It’s best not to overreact to one game. That’s a fundamental rule in this racket.
Seriously, it’s one game. It doesn’t make or break a season, certainly not a program.
Oh, never mind. An exception to that fundamental rule can be made here, where we find UConn football after its 35-14 loss at Georgia State, not from a power conference but a “group of five” program the Huskies made to look, in coach Jim Mora’s words on the UConn Sports Network Postgame Show (97-9 ESPN), “like the freaking ’85 Bears.”
Mora wasn’t unhinged, but sounded a lot like his father did after disastrous NFL losses, spitting words like “pitiful” in listing his team’s shortcomings. The Huskies’ biggest perceived strength, offensive line and the running game, was just that, 31 rushes for 50 yards. Take out Victor Rosa’s 71-yard run in the opener, and a few unintended chunks gained by scrambling quarterbacks, and that’s the baseline average for the running game so far. When you can’t run it, you can’t throw it, and vice versa.
After quarterback Joe Fagnano left with a shoulder injury, Ta’Quan Roberson completed 19 of 30 for 216 yards and two touchdowns, two fourth quarter drives. “Empty yards,” Mora called them. It looks as if Roberson, the transfer from Penn State, should be the one starting, but that can’t be taken for certain until we see how he plays as a starter, in a presumably winnable game at home against Florida International next Saturday.
No, Mora, unlike some of his predecessors, wasn’t trying to put any kind of spin on this, hasn’t looked for silver linings after loses, even when they’re there. There were none in Atlanta.
“That’s not the team I see in meetings and every day in practice,” he said. “But unfortunately, that’s the team we are right now. The scoreboard tells the story of who you are.”
A week ago, the scoreboard told a slightly different story, the eyeballs a very different story. UConn’s 24-14 loss to NC State could be perceived as a respectable effort, and when Mora said during the week that his team was better than last year, no one argued it.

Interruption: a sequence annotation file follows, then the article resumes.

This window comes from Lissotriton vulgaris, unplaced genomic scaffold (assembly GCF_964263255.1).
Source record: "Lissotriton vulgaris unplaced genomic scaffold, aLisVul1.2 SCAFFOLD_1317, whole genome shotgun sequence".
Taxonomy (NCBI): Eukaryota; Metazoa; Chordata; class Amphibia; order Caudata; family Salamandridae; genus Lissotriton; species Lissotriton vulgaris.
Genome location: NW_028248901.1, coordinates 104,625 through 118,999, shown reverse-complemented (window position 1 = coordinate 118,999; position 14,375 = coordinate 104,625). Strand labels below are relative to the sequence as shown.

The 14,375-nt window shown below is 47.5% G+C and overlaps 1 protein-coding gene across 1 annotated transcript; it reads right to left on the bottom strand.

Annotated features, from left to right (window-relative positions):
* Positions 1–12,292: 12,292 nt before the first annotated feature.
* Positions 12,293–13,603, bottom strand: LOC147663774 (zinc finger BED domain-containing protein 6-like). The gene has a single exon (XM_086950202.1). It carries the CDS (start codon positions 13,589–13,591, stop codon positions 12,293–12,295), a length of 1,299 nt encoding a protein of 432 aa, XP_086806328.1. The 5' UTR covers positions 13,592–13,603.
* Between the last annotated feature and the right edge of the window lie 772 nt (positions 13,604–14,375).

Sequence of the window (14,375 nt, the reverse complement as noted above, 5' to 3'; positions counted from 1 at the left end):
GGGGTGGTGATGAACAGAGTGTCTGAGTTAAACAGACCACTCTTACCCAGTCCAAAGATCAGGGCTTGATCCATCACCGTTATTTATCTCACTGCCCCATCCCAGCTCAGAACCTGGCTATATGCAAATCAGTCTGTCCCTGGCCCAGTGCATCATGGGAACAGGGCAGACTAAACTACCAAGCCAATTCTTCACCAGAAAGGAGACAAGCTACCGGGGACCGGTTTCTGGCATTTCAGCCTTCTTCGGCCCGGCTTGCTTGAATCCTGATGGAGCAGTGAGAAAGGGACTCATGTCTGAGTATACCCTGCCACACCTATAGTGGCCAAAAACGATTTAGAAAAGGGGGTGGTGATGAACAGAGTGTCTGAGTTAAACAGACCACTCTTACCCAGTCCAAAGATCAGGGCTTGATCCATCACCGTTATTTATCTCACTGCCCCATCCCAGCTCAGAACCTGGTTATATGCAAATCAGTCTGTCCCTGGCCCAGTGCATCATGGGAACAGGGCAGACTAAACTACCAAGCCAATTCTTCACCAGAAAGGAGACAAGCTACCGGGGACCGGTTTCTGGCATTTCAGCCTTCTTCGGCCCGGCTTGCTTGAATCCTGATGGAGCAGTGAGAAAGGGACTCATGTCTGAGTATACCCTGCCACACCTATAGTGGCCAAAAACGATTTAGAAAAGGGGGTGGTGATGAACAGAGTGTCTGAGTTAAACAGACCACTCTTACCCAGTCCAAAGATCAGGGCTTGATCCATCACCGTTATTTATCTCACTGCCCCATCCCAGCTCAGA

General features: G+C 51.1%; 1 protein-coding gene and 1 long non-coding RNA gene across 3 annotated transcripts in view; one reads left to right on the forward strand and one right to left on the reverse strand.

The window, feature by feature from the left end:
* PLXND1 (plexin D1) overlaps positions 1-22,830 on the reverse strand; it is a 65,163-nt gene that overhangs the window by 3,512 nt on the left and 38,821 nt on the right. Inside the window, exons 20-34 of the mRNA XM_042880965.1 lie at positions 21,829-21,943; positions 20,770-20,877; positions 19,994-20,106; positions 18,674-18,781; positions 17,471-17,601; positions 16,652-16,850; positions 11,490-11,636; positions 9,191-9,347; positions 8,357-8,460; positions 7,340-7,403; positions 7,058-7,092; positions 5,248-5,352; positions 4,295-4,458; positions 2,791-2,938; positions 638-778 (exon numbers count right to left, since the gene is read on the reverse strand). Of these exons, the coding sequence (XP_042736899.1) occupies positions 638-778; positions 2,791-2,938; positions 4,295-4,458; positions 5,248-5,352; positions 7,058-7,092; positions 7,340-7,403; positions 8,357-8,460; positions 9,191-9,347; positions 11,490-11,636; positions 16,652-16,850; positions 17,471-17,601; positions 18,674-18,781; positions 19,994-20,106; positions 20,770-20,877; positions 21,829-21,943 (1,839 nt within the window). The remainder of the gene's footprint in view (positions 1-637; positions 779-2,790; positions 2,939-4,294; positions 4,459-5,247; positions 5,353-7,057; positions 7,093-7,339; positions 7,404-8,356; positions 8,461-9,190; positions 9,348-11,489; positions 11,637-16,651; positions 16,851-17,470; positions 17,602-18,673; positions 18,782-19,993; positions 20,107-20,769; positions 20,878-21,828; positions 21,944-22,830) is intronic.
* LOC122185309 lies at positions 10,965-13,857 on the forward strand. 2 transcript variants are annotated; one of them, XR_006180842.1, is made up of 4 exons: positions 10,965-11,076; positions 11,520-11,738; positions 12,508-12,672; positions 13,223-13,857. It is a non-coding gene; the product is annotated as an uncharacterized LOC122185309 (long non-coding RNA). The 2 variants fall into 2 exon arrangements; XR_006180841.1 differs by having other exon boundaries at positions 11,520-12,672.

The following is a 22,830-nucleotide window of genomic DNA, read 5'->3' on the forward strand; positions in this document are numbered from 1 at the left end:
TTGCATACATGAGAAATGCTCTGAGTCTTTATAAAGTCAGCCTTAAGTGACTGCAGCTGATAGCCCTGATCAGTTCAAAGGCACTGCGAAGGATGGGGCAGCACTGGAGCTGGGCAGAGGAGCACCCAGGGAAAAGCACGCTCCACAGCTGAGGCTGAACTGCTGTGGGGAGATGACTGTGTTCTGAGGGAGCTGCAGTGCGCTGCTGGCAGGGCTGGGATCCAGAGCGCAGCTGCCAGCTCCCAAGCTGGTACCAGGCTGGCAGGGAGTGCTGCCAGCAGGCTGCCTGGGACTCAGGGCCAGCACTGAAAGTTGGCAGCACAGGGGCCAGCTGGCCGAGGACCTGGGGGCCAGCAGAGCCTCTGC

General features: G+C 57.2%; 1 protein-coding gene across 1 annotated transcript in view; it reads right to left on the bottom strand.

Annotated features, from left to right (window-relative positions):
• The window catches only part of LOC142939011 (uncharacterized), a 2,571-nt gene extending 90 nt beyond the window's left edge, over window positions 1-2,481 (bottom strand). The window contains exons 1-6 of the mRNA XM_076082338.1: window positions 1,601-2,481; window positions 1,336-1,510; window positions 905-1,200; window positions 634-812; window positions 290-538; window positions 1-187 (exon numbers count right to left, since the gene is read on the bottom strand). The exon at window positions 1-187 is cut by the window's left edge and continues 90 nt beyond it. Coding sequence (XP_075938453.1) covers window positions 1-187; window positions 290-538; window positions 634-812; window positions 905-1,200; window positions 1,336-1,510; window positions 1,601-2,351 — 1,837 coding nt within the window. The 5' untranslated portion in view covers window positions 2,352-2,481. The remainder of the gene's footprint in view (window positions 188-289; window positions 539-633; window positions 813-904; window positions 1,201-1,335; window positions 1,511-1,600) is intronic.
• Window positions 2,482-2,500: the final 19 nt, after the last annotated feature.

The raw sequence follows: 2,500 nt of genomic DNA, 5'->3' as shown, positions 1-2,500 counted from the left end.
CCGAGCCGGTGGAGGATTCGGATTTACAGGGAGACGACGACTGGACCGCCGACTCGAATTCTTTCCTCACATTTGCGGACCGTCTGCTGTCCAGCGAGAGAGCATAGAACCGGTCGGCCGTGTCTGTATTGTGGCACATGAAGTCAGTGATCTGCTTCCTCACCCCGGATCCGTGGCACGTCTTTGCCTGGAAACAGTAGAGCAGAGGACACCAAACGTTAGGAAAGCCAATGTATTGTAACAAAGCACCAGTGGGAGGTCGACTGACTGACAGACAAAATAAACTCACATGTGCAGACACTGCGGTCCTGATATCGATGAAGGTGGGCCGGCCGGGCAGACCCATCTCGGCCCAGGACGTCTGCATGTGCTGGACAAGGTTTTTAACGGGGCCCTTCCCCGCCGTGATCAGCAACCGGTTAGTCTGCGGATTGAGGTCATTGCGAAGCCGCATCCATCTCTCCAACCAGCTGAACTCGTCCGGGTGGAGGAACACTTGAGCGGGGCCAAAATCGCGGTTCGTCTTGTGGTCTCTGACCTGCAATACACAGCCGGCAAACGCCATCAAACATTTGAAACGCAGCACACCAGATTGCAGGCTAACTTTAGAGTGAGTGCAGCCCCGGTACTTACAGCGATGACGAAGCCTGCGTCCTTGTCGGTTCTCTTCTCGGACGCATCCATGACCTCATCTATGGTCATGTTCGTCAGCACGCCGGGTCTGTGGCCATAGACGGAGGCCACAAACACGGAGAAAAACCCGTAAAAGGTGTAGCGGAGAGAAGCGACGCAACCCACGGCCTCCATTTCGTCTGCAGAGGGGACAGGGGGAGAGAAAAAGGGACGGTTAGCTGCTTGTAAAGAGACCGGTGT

The last thing this program needed in this space and time was to lay an egg like this. Let’s point out that, tempting as it is to believe, conferences do not make decisions about new members based on one game, one season, or the assumption a certain coach will be there long term. If a team could simply play its way into the big time, Appalachian State has slayed, or scared the daylights out of enough giants, North Carolina this week, to have joined a power conference ages ago. The Sun Belt, to be fair, contains programs like James Madison, which beat Virginia on Saturday, and Marshall, which has beaten UConn in its last two bowl games, including last December.
A last second loss, however excruciating, would have been different; the Panthers were favored at home. But the optics of losing like this to Georgia State are terrible, much worse than a half-filled, off-campus stadium, and it gives aid, comfort and new ammo to those looking for any chance to mock UConn football, and those who think UConn should decline a power conference and all that money, even if an offer came its way, to stay, in the basketball-centric Big East.
So, yes, UConn’s sudden, shocking regression back to the Randy Edsall 2.0 and Lou Spanos days blows up the optimism, good cheer, even excitement that Mora has brought to Storrs. Given the timing, this was the worst of his nine losses.
The Huskies, who have generally looked well-coached under this staff, were not only ineffective, but inept. George State lost seven defensive starters to transfers last year and gave up 35 points to Rhode Island last week, but UConn’s offense made the Panthers look, just to avoid repetition, like the ’86 Giants. Mora mentioned play calling. This included a running play on a 3rd-and-17 near midfield, followed by a short pass on 4th-and-15 and a punt on 4th-and-2 when down 28-0.
The Huskies’ defense looked good in spots in the first half, but ultimately could only chase another explosive quarterback, Darren Grainger, who rushed for 142, including a 65-yard TD, and threw for 144, in futility.
And there were more of those “self-inflicted wounds” that killed any momentum UConn began to generate, a muffed punt by Brett Buckman in the second quarter was a killer, a missed field goal by Joe McFadden was ill-timed. And penalties, 8 for 65 yards, have yet to be coached out of UConn’s system.
When the oddsmakers set the Huskies’ over-under at 4 1/2 wins some wondered what they were thinking, but look at the games on the schedule, how much better Duke or JMU have looked, and, blazes, even UMass has looked, and there could be rough sledding to get to five wins.
Okay, we’ve laid out the bad, the worse and the ugly. We’ve reacted, maybe overreacted, to one awful game. Maybe its not as bad as it appears. Maybe the season isn’t over, and UConn’s aspirations to be an entertaining and relevant football show, can yet come true. Maybe UConn, behind Roberson, will generate some offense and beat FIU – now an absolute must – and begin to pick up the shards of this Saturday night debacle in Atlanta. The Huskies, as Mora said, have some “soul searching” to do this week. They need to be a lot better than this.